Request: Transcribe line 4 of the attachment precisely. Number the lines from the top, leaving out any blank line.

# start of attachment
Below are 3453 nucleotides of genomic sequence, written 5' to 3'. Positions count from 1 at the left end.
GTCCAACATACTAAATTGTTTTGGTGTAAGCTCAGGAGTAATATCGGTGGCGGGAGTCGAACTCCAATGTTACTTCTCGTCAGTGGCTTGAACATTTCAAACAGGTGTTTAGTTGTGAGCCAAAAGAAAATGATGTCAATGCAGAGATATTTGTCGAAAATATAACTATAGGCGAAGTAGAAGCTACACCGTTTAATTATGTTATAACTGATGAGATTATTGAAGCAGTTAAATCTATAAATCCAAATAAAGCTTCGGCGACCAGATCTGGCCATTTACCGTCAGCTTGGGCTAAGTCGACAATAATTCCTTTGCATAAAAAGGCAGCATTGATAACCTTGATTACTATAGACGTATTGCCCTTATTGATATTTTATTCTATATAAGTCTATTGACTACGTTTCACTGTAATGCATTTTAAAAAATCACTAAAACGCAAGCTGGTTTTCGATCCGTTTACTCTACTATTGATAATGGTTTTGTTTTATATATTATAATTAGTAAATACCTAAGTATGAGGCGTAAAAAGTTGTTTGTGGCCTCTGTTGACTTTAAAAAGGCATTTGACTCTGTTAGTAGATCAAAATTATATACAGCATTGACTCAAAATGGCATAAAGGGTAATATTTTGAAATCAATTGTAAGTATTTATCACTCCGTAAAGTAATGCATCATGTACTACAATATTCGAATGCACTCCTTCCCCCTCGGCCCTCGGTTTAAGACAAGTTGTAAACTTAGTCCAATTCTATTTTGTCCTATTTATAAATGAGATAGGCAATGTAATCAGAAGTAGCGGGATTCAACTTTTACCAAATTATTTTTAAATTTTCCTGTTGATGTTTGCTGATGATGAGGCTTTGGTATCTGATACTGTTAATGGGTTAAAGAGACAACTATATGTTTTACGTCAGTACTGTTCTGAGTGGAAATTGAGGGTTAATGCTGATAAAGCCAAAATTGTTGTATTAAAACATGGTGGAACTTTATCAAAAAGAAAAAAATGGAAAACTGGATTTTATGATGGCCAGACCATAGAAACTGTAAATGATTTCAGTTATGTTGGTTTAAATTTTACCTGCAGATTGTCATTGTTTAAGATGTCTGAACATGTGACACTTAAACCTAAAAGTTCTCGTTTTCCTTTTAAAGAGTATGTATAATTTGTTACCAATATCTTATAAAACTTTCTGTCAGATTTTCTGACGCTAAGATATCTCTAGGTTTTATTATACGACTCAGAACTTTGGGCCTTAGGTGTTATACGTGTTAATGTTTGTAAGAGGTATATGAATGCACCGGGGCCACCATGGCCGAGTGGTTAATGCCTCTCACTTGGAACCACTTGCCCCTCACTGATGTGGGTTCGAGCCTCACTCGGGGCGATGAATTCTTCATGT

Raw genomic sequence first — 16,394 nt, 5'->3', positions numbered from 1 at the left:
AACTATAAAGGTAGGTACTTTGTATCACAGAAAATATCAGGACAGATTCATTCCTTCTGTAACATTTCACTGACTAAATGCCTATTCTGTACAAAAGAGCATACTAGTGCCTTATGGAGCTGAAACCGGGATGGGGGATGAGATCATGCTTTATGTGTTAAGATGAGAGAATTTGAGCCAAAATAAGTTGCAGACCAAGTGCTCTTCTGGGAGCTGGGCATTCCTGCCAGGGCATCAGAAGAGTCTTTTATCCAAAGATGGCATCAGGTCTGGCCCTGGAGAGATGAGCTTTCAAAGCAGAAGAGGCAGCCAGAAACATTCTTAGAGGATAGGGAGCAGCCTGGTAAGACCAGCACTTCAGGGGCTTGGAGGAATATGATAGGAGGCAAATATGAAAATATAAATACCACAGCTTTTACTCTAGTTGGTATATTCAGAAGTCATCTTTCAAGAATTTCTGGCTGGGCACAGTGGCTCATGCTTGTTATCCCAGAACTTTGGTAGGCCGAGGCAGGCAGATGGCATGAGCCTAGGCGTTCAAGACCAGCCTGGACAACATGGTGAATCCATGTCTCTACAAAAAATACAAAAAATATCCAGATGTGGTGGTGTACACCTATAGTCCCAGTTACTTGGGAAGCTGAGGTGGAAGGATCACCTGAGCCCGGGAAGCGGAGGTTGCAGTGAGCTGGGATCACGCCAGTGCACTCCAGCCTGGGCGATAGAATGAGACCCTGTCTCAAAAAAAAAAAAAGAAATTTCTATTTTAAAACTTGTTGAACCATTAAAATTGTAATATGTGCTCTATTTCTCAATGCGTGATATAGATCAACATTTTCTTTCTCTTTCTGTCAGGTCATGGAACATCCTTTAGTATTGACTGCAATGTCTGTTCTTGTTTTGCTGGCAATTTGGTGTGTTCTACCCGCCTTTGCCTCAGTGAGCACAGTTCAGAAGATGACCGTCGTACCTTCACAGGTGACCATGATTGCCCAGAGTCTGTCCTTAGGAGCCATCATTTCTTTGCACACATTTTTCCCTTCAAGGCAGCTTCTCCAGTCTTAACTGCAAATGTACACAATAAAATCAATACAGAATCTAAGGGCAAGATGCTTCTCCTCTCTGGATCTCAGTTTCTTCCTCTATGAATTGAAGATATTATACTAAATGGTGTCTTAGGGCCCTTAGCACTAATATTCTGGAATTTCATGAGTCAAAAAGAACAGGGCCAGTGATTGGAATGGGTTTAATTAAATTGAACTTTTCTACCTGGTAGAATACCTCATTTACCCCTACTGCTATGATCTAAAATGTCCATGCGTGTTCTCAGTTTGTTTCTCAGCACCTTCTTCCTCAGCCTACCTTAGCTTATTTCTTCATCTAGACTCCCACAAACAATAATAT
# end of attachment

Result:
AACTATAAAGGTAGGTACTTTGTATCACAGAAAATATCAGGACAGATTCATTCCTTCTGTAACATTTCACTGACTAAATGCCTATTCTGTACAAAAGAGCATACTAGTGCCTTATGGAGCTGAAACCGGGATGGGGGATGAGATCATGCTTTATGTGTTAAGATGAGAGAATTTGAGCCAAAATAAGTTGCAGACCAAGTGCTCTTCTGGGAGCTGGGCATTCCTGCCAGGGCATCAGAAGAGTCTTTTATCCAAAGATGGCATCAGGTCTGGCCCTGGAGAGATGAGCTTTCAAAGCAGAAGAGGCAGCCAGAAACATTCTTAGAGGATAGGGAGCAGCCTGGTAAGACCAGCACTTCAGGGGCTTGGAGGAATATGATAGGAGGCAAATATGAAAATATAAATACCACAGCTTTTACTCTAGTTGGTATATTCAGAAGTCATCTTTCAAGAATTTCTGGCTGGGCACAGTGGCTCATGCTTGTTATCCCAGAACTTTGGTAGGCCGAGGCAGGCAGATGGCATGAGCCTAGGCGTTCAAGACCAGCCTGGACAACATGGTGAATCCATGTCTCTACAAAAAATACAAAAAATATCCAGATGTGGTGGTGTACACCTATAGTCCCAGTTACTTGGGAAGCTGAGGTGGAAGGATCACCTGAGCCCGGGAAGCGGAGGTTGCAGTGAGCTGGGATCACGCCAGTGCACTCCAGCCTGGGCGATAGAATGAGACCCTGTCTCAAAAAAAAAAAAAGAAATTTCTATTTTAAAACTTGTTGAACCATTAAAATTGTAATATGTGCTCTATTTCTCAATGCGTGATATAGATCAACATTTTCTTTCTCTTTCTGTCAGGTCATGGAACATCCTTTAGTATTGACTGCAATGTCTGTTCTTGTTTTGCTGGCAATTTGGTGTGTTCTACCCGCCTTTGCCTCAGTGAGCACAGTTCAGAAGATGACCGTCGTACCTTCACAGGTGACCATGATTGCCCAGAGTCTGTCCTTAGGAGCCATCATTTCTTTGCACACATTTTTCCCTTCAAGGCAGCTTCTCCAGTCTTAACTGCAAATGTACACAATAAAATCAATACAGAATCTAAGGGCAAGATGCTTCTCCTCTCTGGATCTCAGTTTCTTCCTCTATGAATTGAAGATATTATACTAAATGGTGTCTTAGGGCCCTTAGCACTAATATTCTGGAATTTCATGAGTCAAAAAGAACAGGGCCAGTGATTGGAATGGGTTTAATTAAATTGAACTTTTCTACCTGGTAGAATACCTCATTTACCCCTACTGCTATGATCTAAAATGTCCATGCGTGTTCTCAGTTTGTTTCTCAGCACCTTCTTCCTCAGCCTACCTTAGCTTATTTCTTCATCTAGACTCCCACAAACAATAATAT